It’s a plain fact that in times of crisis, people seek comfort. As the COVID-19 pandemic has gripped the nation, Americans are finding comfort however they can as they shelter in place, cook at home more, enjoy extended family time—and then maybe finding moments when they can enjoy extended time away from the family—and indulging in treats they might not otherwise. I know I’m not the only one with a house full of sweets lovers supporting this trend. Then there’s the fact that my wife and I, like many parents these days, are trying to navigate our kids’ virtual learning while also trying to work from home––everyone deserves a treat after that!
This March saw sales of fresh and packaged baked goods increase 37% over the same period for the year prior, according to Chicago-based IRI. And according to data pulled from our online product discovery platform, we’ve seen more than a thousand positive engagements between buyers and snack bar manufacturers, and almost as many between buyers and chocolate producers. Overall, between January 2020 and April 2020, confectionery and snack products have been one of the top 10 categories that retail buyers are requesting samples of, according to our data.
Despite being at home for the majority of the past few months, and wanting to indulge in comforting sweets and treats, consumers do still have a focus on eating healthily. Before the pandemic struck, recent research showed that 65% of consumers were looking for products that have functional ingredients. And if anything, the pandemic seems to have increased people’s awareness of the need for nourishing foods. Nevertheless, nourishing foods don’t end at the dinner table, and snacks that skew on the healthy side of indulgent are seeing increased interest these days. If a product can strike that balance between healthy and indulgent, they can strike while the sweet and snack iron is hot with consumers.
As consumers ask for these type of treats, companies are saying, “Ye shall receive”—the recent Ingredients and Equipment Trends Study from Candy Industry showed that 60% of companies are planning on increasing their spending on healthy/nutritional ingredients in the coming year, and 52% will increase their purchases of functional ingredients. Already, a third of the survey respondents in the report are using healthy and functional ingredients in their products.
It’s clear that healthier sweets and snacks are not a passing trend, and those that can provide function—yet still taste good—will rise to the top of the list. Let’s dig a little deeper into the trends we’re seeing when it comes to delivering better-for-you treats.
For too long, consumers equated “healthy” treats with “not good.” But that’s changing—even if consumers don’t realize it. At the Winter Fancy Food Show this past January, more and more brands were including vegetables and healthier for you options in their ingredient lists while still maintaining good flavors that consumers seek. You, as the consumer, might not know from the taste that healthy ingredients abound in the product, but your body will, in a good way—a win-win for everyone. An added bonus to these tasty treats are products that kids love, and that parents don’t mind buying for them, thanks to their healthier bend.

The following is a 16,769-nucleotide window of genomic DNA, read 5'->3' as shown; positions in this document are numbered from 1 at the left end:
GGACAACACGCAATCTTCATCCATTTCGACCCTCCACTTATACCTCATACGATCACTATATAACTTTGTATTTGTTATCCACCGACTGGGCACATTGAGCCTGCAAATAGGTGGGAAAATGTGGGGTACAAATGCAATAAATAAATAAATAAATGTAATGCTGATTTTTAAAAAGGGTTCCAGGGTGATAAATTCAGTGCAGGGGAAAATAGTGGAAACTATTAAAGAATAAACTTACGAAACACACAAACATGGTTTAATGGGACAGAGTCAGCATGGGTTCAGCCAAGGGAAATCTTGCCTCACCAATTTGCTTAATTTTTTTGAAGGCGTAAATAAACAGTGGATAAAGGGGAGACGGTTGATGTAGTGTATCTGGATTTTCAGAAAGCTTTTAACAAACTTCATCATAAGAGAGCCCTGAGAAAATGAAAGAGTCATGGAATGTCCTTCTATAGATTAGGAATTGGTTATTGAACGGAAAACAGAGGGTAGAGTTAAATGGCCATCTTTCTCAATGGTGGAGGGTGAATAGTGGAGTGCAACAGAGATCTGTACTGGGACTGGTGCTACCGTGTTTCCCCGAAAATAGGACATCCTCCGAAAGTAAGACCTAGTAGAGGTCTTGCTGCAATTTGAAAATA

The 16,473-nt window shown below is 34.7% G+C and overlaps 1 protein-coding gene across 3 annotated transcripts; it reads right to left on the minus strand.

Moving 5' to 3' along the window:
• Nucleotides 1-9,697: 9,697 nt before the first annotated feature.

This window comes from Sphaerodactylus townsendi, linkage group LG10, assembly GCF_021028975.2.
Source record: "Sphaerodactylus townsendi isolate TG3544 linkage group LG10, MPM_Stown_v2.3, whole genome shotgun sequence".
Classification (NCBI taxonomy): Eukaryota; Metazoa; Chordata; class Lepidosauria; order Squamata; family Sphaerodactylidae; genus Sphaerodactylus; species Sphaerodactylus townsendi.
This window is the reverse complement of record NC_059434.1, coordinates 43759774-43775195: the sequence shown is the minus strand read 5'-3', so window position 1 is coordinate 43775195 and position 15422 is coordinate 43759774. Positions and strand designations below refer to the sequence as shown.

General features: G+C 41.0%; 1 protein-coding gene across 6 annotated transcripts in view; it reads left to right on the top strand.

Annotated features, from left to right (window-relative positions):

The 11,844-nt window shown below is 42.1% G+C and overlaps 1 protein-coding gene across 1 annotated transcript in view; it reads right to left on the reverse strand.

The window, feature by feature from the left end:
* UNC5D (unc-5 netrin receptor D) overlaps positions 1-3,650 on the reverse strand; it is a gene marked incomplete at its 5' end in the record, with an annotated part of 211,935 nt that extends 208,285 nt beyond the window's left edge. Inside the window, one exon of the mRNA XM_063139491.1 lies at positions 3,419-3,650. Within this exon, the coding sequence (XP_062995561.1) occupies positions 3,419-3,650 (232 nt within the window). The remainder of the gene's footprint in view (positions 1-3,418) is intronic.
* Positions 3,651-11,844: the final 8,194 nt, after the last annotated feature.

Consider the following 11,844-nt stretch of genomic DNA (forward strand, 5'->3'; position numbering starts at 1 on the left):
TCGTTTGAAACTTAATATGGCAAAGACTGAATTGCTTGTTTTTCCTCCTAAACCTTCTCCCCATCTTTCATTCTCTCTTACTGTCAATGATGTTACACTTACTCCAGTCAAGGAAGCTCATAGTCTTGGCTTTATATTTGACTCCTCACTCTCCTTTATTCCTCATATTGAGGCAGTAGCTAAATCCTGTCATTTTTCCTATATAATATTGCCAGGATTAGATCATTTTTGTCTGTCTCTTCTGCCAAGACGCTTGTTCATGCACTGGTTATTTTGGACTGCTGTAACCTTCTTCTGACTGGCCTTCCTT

Snack bars are an area that has seen a lot of activity lately with healthy ingredients on the rise, as consumers look for products that are both delicious and functional, and snack bars can deliver on both. They are an ideal vehicle for delivering functional, healthy ingredients, and have been doing so for years, adding in quinoa or eliminating dairy or gluten, all in the name of creating a better-for-you product. And now some brands are taking it a step further for health-conscious consumers, and creating vegan offerings to meet a need. That’s big for the already large protein bar market that is expected to hit $1.8 billion in sales by the year 2024. We’ve seen the major brands roll out their vegan offerings, but this trend in healthy snacks and sweets isn’t limited to the Clif and Kind bars of the world. Smaller brands are making waves and taking some of the category dollars and shares, which is great for consumers—more options to try, more opportunities to indulge.
During this time of the COVID-19 pandemic, consumers have been forced to shift their shopping behaviors. For many, that is seen in the transition from in-store grocery shopping to online grocery shopping, and that means product discovery has had to shift as well. Given that consumers are leaning into better-for-you products, some retailers are responding accordingly, and have added filters to help with this. Thrive Market, for example, offers a search function on its site that can filter products by consumer diet type, say, vegan or sugar-free. This means sellers need to embrace these new diets as well, so they’ll show up in those search results.
More and more Americans are stepping toward a plant-based diet—as many as 40% are trying to eat more plants, according to Nielsen—and the keto diet is still gaining steam, an industry expected to be worth about $15 billion by 2027. These are just two of the consumer eating habits that are affecting shopping habits, which in turn affects product innovation and discovery. Retailers, after all, want to offer the products that consumers want, and if consumers want healthy sweets and snacks, they need to be ready to provide.
The healthy and delicious way forward
The rise we’re seeing in better-for-you treats doesn’t seem to be coming down or even leveling off any time soon. When you pair consumer demand with the manufacturers supplying, retailers have every reason to stock their shelves with healthier sweets and snacks offerings—it’s a true recipe for success.